Abran and Isabella's Hidden Faith

Mario X. Martinez


Mario Martinez borrows stories from his family to create this historical novel of the conflicts between Church and community. The story is woven around dashing young men, beautiful women, and the foreign priest who did not understand New Mexican life and culture. This combustible mixture leads to conflict, revenge and ultimately the death of the priest. Abran and Isabella survive, marry, and live happily.

Abran and Isabella's Hidden Faith is a story about small town life in northern New Mexico during the 1870's, the time of Bishop Lamy. After Abran Espinosa and his uncle discover their Jewish birthright through an old family journal, they began to explore the meeting of having a Jewish heritage. The new priest in the town mistakenly suspects them of sorcery, leading to a confrontation and Abran's exile from the local church. The resulting story is compelling and surprising.Abran and Isabella's Hidden Faith draws from the oral histories and accounts of crypto-Judaism in northern New Mexico.

The story of the crypto-Jews of the Southwest has been told largely by Anglo scholars, at times through scholarly works, and often through the filter of newspapers, magazines and radio. Mario Martínez’s novel gives voice to an author from within the Hispano community who has embarked on a voyage of discovery of his own crypto-Jewish roots. He weaves an engaging narrative that tells the history of the conversos in New Mexico from a perspective that transcends the dry analysis of the academic.

-- Stanley M Hordes, Ph.D., author of To the End of the Earth: A History of the Crypto-Jews of New Mexico (New York: Columbia University Press, 2005)

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ISBN: 9780982065730. Paper. $15.00. 106 pages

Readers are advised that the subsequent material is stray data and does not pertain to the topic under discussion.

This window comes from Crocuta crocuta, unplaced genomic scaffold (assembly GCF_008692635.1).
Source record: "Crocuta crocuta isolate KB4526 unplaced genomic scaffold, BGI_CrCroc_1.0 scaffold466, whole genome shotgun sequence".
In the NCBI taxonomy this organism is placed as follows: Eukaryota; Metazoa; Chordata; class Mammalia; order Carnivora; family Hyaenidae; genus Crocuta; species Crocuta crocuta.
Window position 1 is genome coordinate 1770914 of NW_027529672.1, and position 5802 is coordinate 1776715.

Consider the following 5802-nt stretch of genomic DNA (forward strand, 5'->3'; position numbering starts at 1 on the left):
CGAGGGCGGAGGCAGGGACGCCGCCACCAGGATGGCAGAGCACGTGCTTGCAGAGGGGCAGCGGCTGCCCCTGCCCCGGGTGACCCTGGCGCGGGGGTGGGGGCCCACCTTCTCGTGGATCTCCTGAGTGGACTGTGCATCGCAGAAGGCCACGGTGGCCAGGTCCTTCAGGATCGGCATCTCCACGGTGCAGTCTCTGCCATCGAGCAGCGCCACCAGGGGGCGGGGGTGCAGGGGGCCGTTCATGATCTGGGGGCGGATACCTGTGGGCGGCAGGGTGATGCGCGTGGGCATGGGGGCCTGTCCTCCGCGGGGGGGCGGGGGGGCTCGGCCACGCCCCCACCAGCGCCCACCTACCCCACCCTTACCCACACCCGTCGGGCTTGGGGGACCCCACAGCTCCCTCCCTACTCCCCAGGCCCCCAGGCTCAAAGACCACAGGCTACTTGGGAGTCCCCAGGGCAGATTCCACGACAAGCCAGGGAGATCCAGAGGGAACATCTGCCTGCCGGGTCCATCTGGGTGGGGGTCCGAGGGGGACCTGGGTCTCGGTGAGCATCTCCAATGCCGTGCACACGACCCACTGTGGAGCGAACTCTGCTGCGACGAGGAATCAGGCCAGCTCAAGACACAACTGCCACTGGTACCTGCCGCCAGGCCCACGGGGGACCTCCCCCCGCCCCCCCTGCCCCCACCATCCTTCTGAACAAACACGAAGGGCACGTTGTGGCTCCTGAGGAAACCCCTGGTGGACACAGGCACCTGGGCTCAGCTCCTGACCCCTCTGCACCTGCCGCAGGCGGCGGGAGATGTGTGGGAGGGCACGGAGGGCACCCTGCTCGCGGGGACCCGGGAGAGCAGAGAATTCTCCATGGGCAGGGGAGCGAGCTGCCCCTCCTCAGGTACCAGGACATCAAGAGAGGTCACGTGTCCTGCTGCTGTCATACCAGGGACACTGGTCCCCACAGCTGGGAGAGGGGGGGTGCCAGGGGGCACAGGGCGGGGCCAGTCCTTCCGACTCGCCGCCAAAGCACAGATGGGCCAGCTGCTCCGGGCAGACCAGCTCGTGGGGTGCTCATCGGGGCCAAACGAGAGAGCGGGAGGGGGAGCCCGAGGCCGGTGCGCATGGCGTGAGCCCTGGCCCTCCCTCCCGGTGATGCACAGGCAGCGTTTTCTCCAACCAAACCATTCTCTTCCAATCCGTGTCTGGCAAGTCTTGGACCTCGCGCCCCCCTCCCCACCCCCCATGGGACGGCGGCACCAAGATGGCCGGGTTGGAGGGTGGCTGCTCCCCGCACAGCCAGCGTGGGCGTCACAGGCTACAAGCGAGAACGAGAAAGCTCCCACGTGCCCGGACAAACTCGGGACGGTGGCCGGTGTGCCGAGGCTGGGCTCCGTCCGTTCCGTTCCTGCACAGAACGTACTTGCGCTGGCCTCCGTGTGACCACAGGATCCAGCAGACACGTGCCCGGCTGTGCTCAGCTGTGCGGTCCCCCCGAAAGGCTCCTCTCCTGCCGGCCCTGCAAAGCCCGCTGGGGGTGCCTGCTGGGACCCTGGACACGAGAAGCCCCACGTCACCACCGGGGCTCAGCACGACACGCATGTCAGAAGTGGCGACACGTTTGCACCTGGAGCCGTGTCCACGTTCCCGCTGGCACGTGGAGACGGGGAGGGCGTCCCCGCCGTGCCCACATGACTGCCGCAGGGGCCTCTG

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Reviews of Converso

At its core, Mario X. Martinez’ debut novel, “Converso,” is a love story. The lovebirds in this story, which is set in the New Mexico Territory in 1879, are Abran Espinosa and Isabella Lucero. As the story unfolds, there are subplots of the two families’ Jewish heritage and a conflict with a village priest that turns deadly.
-- David Steinberg, Albuquerque Journal

In Converso, Mario Martinez weaves a fascinating story about the survival of a culture, that of the crypto-Jews of New Mexico. Everyday we are learning more and more about the complexity of Hispanic civilization as brought to the Americas by Spaniards in the 17th century. While the Catholicism of Spain is evident and obvious, the other religions of the book in Iberia, Sephardic Judaism and Islam, made healthy contributions to what is today a thriving community. Martinez brings history to life and puts forth a thought provoking thesis: There are crypto-Jews among New Mexico's Hispanic community in the 21st century.

--Robert D. Martinez, Assist. State Historian
State of New Mexico